Another Place at the Table

This morning’s SF Chronicle’s Pink Section has an article about the movie “The Other Son,” directed by Lorraine Levy. It’s about two families – one Jewish, one Arab – in the city of Haifa.

It’s a fictional story based on historical events, in this case, the Israeli conflict in 1991. The maternity hospitals had to evacuate, and stories have emerged about infants being given to the wrong families in the aftermath.

“The Other Son” shows us two families who discover they have this problem when the Jewish son has a blood test before joining the air force. I haven’t seen the movie, but here’s what interests me about it: the mothers in both families react to the discovery by setting an extra place at the table.

That’s my take on motherhood, too. To quote Levy,

“…The women are mothers, and if there is a child to be loved – on the other side of the wall – that is still a child to be loved, and the need has to be addressed right away…”

Not every woman will react this way, but for me, a child is a child. Children are not responsible for the faults of their adults, and they should not have to suffer for them. I remember once working with a young woman who had married a divorced man with a daughter from his first marriage. The daughter was 12 years old, and this woman resented her deeply. She told me that she did not want the girl in her life, and how she wished the girl would just go live with her mother and never come over. The girl was needing her first bra and this woman was furious that she had to be the one to handle it.

I could not understand her resentment and I told her so. I told her that the daughter wasn’t responsible for the actions of her parents, that she was an innocent victim of their mistakes. She needed a stepmother who would welcome her, and be a steady, reassuring presence in her life. Resenting the girl was the worse thing this woman could do.

I don’t know if she took my words to heart. I hope so, because what good does it do to create more strife in an already difficult family dynamic? You want to have a peaceful, happy family and life? Then act like it.

My children have a stepmother who loves them, and I have always been grateful for that. My children have a half-sister and I regard her as just another of the bunch. She is as welcome in my home as any of my own. Why would I ever try to exclude her? She is the sister of my children!

This ability to “set another place at the table” is one of the best of human qualities. Whether it’s a step-child, a foster child, or a friend of your child, putting it to daily use in your life will bring a lifetime of positive results and happiness. You may discover the good results reach through many lives and generations.  And you know what? It’s just not that hard to do.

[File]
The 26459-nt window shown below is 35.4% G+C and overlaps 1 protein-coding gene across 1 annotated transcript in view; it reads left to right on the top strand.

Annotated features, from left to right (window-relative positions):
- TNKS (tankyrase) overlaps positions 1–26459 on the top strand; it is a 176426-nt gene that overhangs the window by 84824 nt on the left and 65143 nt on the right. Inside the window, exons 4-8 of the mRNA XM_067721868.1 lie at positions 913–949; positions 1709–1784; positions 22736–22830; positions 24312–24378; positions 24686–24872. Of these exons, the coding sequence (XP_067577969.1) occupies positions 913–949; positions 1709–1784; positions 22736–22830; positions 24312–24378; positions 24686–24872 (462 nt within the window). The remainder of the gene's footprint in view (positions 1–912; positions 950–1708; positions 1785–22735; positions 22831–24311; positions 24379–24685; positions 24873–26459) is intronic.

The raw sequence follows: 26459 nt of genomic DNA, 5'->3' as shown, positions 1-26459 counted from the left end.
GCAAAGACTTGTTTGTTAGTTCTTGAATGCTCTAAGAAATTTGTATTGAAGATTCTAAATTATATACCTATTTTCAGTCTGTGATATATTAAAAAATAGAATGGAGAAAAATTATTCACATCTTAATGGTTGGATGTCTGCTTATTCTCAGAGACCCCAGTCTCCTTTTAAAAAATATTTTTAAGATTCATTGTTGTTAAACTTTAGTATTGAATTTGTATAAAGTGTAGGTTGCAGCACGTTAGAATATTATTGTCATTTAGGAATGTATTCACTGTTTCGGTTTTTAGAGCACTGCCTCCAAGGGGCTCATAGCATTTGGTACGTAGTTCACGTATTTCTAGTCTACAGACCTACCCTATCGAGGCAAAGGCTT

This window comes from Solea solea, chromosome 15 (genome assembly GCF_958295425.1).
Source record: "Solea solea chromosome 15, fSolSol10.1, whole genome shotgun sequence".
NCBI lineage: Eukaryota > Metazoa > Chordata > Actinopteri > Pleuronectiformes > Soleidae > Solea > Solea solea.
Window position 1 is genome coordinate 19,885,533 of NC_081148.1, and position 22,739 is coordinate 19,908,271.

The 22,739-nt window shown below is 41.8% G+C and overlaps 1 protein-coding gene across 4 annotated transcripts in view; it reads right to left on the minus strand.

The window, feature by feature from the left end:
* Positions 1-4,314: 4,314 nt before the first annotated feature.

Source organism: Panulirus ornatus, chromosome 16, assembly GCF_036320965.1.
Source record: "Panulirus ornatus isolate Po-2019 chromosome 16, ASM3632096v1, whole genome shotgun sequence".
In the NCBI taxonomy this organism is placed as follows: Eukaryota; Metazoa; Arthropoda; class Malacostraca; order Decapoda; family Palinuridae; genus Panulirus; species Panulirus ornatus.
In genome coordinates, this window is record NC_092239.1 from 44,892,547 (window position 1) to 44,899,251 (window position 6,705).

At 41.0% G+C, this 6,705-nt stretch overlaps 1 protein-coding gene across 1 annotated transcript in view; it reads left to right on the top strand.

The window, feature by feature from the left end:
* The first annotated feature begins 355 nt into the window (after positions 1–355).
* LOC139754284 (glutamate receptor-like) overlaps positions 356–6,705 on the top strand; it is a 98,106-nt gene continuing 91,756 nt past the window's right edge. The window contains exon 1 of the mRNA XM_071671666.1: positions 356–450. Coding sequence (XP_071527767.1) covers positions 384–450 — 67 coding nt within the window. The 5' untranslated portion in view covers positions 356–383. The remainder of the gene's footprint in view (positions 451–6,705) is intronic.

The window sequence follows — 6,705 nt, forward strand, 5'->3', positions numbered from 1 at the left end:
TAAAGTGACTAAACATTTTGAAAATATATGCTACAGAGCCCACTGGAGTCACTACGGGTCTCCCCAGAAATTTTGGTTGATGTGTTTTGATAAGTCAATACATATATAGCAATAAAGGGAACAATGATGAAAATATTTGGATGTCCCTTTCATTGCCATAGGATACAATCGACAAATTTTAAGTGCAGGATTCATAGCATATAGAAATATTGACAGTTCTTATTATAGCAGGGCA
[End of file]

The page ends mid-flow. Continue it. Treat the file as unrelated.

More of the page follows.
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4 thoughts on “Another Place at the Table”

  1. I can appreciate your take on this. For the brief time I was married, I tried to make sure my then-husband was aware his son was welcome to come to our home. Unfortunately, as you mentioned with the example, it is often the adults that add complexities where none are warranted…especially when the kinds had nothing to do with it.

  2. That woman you talked to got good advice. There’s nothing to be gained by being jealous of and resenting a child. I mean, grow up already.

    My own family is very fragmented and my childhood was difficult, but my sister and I could not be closer. My mother raised us so that I was always responsible for her and myself. She’s techincally my half-sister, but that distinction didn’t even occur to us until someone else pointed it out. I have two other sisters and a brother on my father’s side. He married several times after my mother. I think of them all as my sisters and brother and although we are now just getting to meet each other and come together to know each other, I am so happy I have them in my life. I never had the chance to know them before.

    Today, my blood father is both my sister’s and my father. He has always regarded my sister as his own, and we are a happy nuclear family now, even though he has a steady girlfriend. Love can overcome any boundary, barrier or past. Take it from me.

    1. It sounds like you all have a positive view of family and relationships. Really, no matter what else life throws at us, we always have a choice about how we treat our family members. I know some divorces can be bitter and devastating (mine was), but children deserve to grow up around adults who act like adults. As you’ve learned, once the kids are grown up, it’s so good to discover that your siblings, step-siblings, half-siblings, whatever, are also your friends.

      1. I’m sorry to hear about your divorce. My mother’s divorce from my father was very difficult too, and my step-father’s time with my mom was a nightmare.

        Kids are stronger, smarter and more deserving of care and love than adults realise most of the time. But if you are raised by adults who are willing to do the right thing, they will flourish. And it’s really not that hard. Just love them and guide them to do the right thing. More importantly, live what you preach. Kids may not always listen, but they always do what they see.

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